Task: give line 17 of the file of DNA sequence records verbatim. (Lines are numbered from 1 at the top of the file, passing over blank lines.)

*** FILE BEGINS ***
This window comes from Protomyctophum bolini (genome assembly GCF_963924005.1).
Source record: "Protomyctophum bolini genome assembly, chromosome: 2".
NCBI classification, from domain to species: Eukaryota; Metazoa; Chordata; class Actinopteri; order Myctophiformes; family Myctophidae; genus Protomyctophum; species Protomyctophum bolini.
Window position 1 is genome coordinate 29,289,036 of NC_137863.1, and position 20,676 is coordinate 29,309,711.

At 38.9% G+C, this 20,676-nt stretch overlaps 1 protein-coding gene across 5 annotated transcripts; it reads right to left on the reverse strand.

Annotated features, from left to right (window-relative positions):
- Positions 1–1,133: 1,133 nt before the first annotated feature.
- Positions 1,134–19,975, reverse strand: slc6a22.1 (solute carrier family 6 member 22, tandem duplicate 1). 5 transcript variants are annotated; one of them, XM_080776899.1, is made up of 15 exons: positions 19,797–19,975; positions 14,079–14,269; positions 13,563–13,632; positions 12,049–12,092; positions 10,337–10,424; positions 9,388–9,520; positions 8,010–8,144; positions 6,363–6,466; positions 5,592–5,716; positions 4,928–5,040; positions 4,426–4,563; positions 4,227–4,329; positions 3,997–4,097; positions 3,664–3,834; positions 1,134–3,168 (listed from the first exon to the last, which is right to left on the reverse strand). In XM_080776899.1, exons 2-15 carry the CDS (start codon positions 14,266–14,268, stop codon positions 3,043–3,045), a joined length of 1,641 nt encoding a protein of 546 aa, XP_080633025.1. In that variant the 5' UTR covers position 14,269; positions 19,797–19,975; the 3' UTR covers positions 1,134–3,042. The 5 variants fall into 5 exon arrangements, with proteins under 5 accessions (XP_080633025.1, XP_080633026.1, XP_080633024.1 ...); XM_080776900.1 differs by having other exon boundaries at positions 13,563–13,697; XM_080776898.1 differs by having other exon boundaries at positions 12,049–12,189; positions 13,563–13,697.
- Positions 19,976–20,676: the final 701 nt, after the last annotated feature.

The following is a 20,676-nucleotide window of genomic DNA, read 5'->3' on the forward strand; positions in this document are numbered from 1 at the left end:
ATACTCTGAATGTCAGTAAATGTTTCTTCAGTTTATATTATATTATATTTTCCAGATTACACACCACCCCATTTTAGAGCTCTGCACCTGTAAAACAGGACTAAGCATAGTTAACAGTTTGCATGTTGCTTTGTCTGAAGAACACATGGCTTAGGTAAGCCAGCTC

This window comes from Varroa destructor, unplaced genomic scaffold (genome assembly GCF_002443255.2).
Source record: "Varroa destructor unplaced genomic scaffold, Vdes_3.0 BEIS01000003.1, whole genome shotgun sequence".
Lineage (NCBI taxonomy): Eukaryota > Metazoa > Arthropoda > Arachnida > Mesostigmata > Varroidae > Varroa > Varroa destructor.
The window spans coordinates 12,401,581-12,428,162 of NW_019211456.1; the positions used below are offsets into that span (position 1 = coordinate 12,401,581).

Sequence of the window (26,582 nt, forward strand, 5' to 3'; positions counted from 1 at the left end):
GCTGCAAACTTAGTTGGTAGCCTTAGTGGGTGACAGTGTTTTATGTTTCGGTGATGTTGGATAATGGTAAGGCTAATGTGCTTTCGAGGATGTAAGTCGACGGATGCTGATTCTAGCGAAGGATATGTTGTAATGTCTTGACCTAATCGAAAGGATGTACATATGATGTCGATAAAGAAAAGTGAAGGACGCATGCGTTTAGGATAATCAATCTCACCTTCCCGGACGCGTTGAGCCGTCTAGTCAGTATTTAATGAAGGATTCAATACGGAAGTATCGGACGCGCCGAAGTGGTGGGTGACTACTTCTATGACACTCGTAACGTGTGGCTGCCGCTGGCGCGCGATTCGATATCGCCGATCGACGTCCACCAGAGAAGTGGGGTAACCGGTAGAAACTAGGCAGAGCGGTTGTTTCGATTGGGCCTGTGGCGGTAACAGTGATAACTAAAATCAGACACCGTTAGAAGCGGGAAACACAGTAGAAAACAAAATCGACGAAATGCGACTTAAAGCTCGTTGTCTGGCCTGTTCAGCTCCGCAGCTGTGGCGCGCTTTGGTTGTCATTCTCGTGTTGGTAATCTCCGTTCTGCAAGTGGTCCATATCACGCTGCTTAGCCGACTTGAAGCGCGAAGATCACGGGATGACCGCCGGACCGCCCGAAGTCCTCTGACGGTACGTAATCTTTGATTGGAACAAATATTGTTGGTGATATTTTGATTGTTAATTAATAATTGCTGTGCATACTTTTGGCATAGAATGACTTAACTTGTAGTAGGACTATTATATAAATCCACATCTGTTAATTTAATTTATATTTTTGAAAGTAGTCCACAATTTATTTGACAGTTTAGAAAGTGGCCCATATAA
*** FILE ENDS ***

GCTGCAAACTTAGTTGGTAGCCTTAGTGGGTGACAGTGTTTTATGTTTCGGTGATGTTGGATAATGGTAAGGCTAATGTGCTTTCGAGGATGTAAGTCGACGGATGCTGATTCTAGCGAAGGATATGTTGTAATGTCTTGACCTAATCGAAAGGATGTACATATGATGTCGATAAAGAAAAGTGAAGGACGCATGCGTTTAGGATAATCAATCTCACCTTCCCGGACGCGTTGAGCCGTCTAGTCAGTATTTAATGAAGGATTCAATACGGAAGTATCGGACGCGCCGAAGTGGTGGGTGACTACTTCTATGACACTCGTAACGTGTGGCTGCCGCTGGCGCGCGATTCGATATCGCCGATCGACGTCCACCAGAGAAGTGGGGTAACCGGTAGAAACTAGGCAGAGCGGTTGTTTCGATTGGGCCTGTGGCGGTAACAGTGATAACTAAAATCAGACACCGTTAGAAGCGGGAAACACAGTAGAAAACAAAATCGACGAAATGCGACTTAAAGCTCGTTGTCTGGCCTGTTCAGCTCCGCAGCTGTGGCGCGCTTTGGTTGTCATTCTCGTGTTGGTAATCTCCGTTCTGCAAGTGGTCCATATCACGCTGCTTAGCCGACTTGAAGCGCGAAGATCACGGGATGACCGCCGGACCGCCCGAAGTCCTCTGACGGTACGTAATCTTTGATTGGAACAAATATTGTTGGTGATATTTTGATTGTTAATTAATAATTGCTGTGCATACTTTTGGCATAGAATGACTTAACTTGTAGTAGGACTATTATATAAATCCACATCTGTTAATTTAATTTATATTTTTGAAAGTAGTCCACAATTTATTTGACAGTTTAGAAAGTGGCCCATATAA